The first thing to do when you are moving to Colorado Springs is to familiarize yourself with the different areas of town, the local styles, and home features. We are local real estate professionals who want to give you a head start with this.
Each city has its own new attributes that you usually learn over time as you live in a new town. Some features are pretty obvious, while other aspects are more difficult to notice. These features will also affect where you might feel most comfortable, and areas of town that might not be your style.
Colorado Springs History
Old Colorado Springs was initially established as a supply station for miners traveling to their mining camps west of Denver. Colorado Springs is a planned city. General William Jackson Palmer had a vision, purchased land, and established what was to become Colorado Springs. The Springs served as a great health resort, especially for those suffering from tuberculosis. Life was hard on the Front Range, but easier than in the mining camps.
Colorado Springs has steadily grown since then, and now has 500,000 residents. The growth rate has increased in recent years. Our real estate market is one of the strongest in the nation and it is expected to moderately stay this way.
Colorado Springs Home Styles
The 1940’s and especially the 1950’s and 60’s brought smaller, cute “cookie cutter” ranch homes.
These homes originally all looked basically the same, but the similarities have changed as each owner has made their own mark on these homes and exterior landscaping. Many of these neighborhoods are quite charming.
The late 1960’s brought new and varying home layouts and styles to Colorado Springs. The rise of the larger rancher and various kinds of split-level homes gave homes more separation and features.
The popularity of split-level homes peaked from the 1970’s through the 1990’s, often with various updated versions. These split-level homes are the style of house where you come in and you have to make a decision: go up or down a small flight of stairs. Of course, split-level homes got fancier with the years. Colorado Springs has bi-levels, tri-levels and 4 levels. It seems to be a polarizing style of home: some people love it, others hate it.
With each year the average home size in Colorado Springs has grown. Larger homes became increasingly popular throughout the 2000’s, especially in new construction subdivisions. It’s important to note that houses grew, but lot sizes did not necessarily grow along with them. Many homes in these subdivisions are closer together with smaller yards.
Townhomes and condominiums have become increasingly popular, many times due to their lesser price tag. The latest real estate trend is to call town home duplexes “paired villas.” This term sounds fancier, but it’s basically a side by side duplex.
In a few years you will see the number of condos greatly increase. There was a lawsuit about condos and liability to it, which included a 7-year statute of limitations. We are in our second year, so it will be interesting to see what happens in 5 years when that statute is expired. My prediction is that many current apartments will be converted to condos.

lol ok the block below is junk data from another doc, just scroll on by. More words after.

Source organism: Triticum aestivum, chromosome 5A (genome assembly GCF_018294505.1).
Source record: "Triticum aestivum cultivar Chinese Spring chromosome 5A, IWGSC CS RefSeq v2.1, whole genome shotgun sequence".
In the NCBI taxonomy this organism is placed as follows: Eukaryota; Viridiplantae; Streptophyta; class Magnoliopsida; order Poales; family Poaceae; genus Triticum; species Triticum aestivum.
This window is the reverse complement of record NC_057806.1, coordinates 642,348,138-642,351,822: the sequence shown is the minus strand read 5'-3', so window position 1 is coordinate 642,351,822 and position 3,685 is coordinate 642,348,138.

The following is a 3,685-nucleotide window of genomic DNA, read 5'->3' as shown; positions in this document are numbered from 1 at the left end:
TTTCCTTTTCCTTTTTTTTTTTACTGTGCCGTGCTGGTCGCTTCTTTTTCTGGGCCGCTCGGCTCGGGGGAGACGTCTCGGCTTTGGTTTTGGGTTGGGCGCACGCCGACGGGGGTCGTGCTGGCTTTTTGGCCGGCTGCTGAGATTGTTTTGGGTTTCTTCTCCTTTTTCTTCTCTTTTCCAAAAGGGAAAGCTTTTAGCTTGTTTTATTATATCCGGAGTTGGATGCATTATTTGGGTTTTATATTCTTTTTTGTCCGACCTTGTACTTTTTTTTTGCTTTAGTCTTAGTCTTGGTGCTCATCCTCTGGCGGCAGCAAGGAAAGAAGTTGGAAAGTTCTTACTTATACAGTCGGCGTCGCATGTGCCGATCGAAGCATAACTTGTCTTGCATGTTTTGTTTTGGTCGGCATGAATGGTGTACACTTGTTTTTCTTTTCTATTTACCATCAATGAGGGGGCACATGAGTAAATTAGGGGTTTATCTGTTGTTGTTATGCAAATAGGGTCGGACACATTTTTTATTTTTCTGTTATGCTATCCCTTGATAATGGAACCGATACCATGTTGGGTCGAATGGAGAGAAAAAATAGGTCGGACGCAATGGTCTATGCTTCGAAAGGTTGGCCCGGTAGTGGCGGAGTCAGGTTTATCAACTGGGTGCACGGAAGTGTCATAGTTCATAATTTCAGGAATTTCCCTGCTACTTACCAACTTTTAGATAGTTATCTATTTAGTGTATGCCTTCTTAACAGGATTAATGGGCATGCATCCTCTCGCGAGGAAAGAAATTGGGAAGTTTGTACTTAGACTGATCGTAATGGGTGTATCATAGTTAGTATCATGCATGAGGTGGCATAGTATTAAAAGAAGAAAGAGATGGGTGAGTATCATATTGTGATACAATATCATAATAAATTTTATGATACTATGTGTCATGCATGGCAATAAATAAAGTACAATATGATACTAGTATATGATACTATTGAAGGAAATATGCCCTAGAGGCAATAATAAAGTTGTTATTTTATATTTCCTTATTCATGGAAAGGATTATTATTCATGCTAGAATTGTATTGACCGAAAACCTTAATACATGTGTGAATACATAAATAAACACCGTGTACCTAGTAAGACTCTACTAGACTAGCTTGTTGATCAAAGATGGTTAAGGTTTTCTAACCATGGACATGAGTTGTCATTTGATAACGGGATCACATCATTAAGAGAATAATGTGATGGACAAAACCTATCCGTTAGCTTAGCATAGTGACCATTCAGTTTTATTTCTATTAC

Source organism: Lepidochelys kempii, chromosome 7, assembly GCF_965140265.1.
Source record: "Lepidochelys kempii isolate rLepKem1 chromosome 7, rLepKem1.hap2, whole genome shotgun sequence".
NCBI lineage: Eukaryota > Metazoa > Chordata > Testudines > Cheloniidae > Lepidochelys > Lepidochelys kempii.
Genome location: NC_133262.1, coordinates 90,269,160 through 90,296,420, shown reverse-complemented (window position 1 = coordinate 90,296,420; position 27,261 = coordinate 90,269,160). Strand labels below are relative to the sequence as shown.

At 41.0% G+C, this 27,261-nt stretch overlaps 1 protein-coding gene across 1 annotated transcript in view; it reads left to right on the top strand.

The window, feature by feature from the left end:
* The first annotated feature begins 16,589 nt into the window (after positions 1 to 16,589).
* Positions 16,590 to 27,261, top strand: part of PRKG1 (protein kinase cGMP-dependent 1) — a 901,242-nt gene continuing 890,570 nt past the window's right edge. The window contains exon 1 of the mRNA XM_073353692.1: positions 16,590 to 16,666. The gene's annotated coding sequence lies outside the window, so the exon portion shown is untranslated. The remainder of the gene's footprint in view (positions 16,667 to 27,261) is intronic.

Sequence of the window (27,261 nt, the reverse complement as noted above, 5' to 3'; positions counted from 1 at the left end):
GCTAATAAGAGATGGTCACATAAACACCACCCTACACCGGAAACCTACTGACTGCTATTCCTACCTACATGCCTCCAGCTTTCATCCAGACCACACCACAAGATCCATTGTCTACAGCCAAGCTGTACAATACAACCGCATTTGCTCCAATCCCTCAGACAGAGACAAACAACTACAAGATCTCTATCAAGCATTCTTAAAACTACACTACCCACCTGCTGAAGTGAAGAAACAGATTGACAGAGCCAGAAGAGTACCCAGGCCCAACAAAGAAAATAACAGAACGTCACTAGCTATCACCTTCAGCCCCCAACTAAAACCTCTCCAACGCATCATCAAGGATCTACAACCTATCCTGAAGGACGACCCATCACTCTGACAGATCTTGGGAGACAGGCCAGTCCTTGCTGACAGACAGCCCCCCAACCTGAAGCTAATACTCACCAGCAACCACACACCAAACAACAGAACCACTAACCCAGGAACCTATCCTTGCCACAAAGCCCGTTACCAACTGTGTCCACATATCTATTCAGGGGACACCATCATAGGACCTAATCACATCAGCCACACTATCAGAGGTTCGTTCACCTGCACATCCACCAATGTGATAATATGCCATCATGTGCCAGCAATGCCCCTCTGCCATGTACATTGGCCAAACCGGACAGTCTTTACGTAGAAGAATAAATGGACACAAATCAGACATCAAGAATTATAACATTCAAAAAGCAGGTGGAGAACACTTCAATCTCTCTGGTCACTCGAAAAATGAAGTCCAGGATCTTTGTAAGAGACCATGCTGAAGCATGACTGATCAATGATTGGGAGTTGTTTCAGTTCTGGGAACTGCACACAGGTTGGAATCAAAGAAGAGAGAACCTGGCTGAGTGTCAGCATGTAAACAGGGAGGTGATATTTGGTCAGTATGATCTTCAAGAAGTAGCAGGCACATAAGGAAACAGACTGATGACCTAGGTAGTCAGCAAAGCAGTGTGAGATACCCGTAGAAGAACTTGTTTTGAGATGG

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There are a few home features that seem a bit unique to Colorado Springs.
- The alpine style of architecture that often includes lots of windows is very popular.
- If you have a patio or a driveway facing north, it will be covered with snow or ice for most of the winter.
- One of the things that surprises people moving to Colorado is this: air conditioning is not a standard feature. You might have a swamp cooler (An evaporative cooler is a device that cools air through the evaporation of water) or a whole house fan, but older homes are more likely to not have an AC. New construction home do not come standard with air conditioning.
- Water is quite expensive in Colorado Springs, and newcomers are surprised to see a lot of rock gardens and xeriscaping. These landscape features will save the homeowner a lot of money.
- Another funky feature is to have carpet in the bathroom. Yup. Carpet. During the 1980’s and 1990’s, this inexpensive flooring seemed to be the preferred choice for builders.
- Several clients have mentioned that the rounded corners and textured walls featured in many Colorado Springs homes were new to them.
- The lot sizes in the older parts of town like Old Colorado City and Manitou Springs are usually fairly small. Over the years, the lots have been subdivided to accommodate more residences. You’ll notice lots from the 1950’s until the late 1990’s are generally bigger. Lots from the last 10-20 years are range from small to very small (low maintenance community lots) in order to accommodate population growth.
Related Reading: Modern Architectural Styles in Colorado Homes
It might sound trivial, but it’s so easy to know your cardinal points when you are in Colorado Springs. Thanks to our mountains on the west side of town, you’ll always know at least direction: west. All you have to do is find the mountains and you can figure out where to go from there. Thank goodness our days are usually cloud free so our beautiful mountains are visible.
Colorado Springs Neighborhoods
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Westside: The Westside is different. You might have a view of the mountain in this area, but if you live ON the mountain, you’ll only see city lights. The closer you get to the mountains, the less you’ll find flat yards. There are lots of large rocks and brush oak trees. Westsiders are very loyal to the westside. If they leave, they usually come back. Beware of wildfires!
Southwest: The Southwest includes the famous Broadmoor Resort and surrounding neighborhood with custom homes from the mid 1960’s to the late 1990’s. There are also newer, bigger houses around it. However, cross over Hwy 115 and you’ll find great homes at better prices without the Broadmoor price tag. You’ll be close to downtown Colorado Springs and right on top of Fort Carson.